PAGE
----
Music with a Newborn
Being a musician, I thought I'd spend the first months of motherhood penning lullabies, singing "Hush Little Baby" while our newborn slept peacefully to Mozart. Well, that was a pipe dream.I heard the same story on a podcast:
"Oh right, I can sing! I have this power that’s been passed down from generations. We can try the lullaby thing. But it totally didn’t work. If anything, he screamed louder." - The Longest Shortest Time
Not only was I getting adjusted to a completely new world as a mother, this little person was on sensory overload. Sometimes silence was the best remedy. Here are some of the beautiful ways that music- and the absence of it- played into the first few months with our newborn babe:
SILENCE IS GOLDEN. In the first few days of Sia's life, anything beyond quiet humming was actually overstimulating. It was a distraction from the most important thing: our connection. Let the silence be your best song!
LESS IS MORE. Not only can a baby remember melodies from the womb, she hears her mother's heartbeat 26 million times before she is born. That's like walking around with a portable kick drum! Forget the music- all she needs, literally, is your heartbeat.
THE SIMPLE SOUND OF YOUR VOICE. Do you notice that we we naturally talk to babies in a sing-song way? It's called motherese, or baby-talk. We're hardwired to be musical, switching to melodies and rhythms to communicate to babies. The resonance of our voice soothes our baby and reinforces our bonding.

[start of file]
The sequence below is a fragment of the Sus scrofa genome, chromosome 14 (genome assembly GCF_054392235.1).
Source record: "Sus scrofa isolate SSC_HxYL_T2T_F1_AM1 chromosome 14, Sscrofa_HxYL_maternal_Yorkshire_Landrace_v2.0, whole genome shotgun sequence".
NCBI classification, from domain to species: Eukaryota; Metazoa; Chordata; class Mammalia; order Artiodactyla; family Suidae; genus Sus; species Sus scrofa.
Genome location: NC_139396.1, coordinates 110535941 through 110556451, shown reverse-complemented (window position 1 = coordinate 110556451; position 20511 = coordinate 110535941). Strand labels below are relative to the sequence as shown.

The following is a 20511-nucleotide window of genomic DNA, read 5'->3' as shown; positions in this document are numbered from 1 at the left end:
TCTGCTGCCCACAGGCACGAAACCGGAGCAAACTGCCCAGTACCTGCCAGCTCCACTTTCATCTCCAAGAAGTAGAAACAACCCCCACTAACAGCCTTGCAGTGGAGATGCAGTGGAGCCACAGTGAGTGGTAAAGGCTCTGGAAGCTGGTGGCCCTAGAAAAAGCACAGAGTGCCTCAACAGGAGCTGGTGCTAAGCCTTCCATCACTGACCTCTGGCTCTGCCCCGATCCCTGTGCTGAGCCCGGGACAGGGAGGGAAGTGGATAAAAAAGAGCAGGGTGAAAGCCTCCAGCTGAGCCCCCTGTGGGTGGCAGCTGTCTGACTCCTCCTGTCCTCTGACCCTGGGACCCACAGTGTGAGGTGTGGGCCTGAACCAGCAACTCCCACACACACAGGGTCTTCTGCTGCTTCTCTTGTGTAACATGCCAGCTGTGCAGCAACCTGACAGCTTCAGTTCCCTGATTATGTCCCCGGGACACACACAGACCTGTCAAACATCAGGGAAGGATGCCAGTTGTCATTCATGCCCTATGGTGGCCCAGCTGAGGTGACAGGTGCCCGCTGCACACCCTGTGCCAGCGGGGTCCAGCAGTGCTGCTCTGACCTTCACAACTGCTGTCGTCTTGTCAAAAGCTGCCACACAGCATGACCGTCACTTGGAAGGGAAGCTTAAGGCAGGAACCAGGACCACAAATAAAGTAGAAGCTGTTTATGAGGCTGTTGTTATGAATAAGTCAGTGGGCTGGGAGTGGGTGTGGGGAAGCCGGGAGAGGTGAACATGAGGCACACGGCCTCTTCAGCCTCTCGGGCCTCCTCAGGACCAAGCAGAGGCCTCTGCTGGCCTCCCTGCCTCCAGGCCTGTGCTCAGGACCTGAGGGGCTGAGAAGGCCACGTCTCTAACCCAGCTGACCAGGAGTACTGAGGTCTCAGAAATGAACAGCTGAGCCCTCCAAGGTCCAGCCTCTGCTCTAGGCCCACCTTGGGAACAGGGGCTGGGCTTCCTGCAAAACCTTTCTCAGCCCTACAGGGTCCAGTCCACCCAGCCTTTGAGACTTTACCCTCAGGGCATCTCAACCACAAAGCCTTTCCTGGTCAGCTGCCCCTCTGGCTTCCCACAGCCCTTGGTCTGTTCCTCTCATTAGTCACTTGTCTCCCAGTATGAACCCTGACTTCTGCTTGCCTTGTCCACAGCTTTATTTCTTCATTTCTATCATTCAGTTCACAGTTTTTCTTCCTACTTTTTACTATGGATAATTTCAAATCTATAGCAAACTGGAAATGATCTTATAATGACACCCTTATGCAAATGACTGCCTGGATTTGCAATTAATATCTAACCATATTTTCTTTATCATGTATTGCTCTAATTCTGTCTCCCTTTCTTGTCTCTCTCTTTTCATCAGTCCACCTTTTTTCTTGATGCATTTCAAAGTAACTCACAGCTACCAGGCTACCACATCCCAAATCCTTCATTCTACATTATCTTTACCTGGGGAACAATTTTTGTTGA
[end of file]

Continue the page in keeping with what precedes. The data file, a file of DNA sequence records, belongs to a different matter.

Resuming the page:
WEARING IS CARING. I can't sing enough praises for the benefits of babywearing, but applied to a musical sense it's the best way to be close to your baby while lulling her to sleep. Sia loves to get her groove on in the wrap and then conks out. It's genius. Check out my sister's babywearing channel for how-tos on wrapping your burrito babe.
IMPROVISE OVER INSTRUMENTS. New parent alert! Such a funny joke that I thought I'd actually have spare hands and/or time to play an instrument during the first 3 months. Or that they could actually grab things at that age. LOL. While letting go of the idea of playing instruments, I found the simplicity of improvising songs, humming, bouncing, carrying and just being with her much more of an authentic and calming connection.
YOU'RE YOUR OWN BEST SONGWRITER. Lullabies are an age-old way of calming babies, but it doesn't mean you have to stick to Frère Jacques. It was obvious Sia wasn't buying my renditions of our favorite classics, so I started making up silly ones for her. It was fun and a way for me to be creative amidst all the new motherhood melee.
REPETITION IS KEY. We are a family on the go so I'm always looking for ways to make the little one's life as routine as possible. I have a few playlists that act as cues for her before she sleeps. I never thought I'd outlisten Paul Simon's Graceland, but I managed to do it with Salvador Andrades' Flamenco Guitar Lullabies.
THE BOUNCY BALL IS YOUR BEST FRIEND. I logged hours on the exercise ball before realizing it worked as a great songwriting tool: a built-in metronome! Make use of the resources you have to be musical with your newborn.
SCALE BACK ON THE GADGETS. Previous generations without TV and computers would naturally come together to sing and share stories. Today with all the technological distractions we have to work to keep the tradition of storytelling and lullabies. Giving a pause to screen time will allow you to dip into your own creativity and connect with your newborn in a positive way.
Do you have any tips about being musical with your newborn? Let me know in the comments!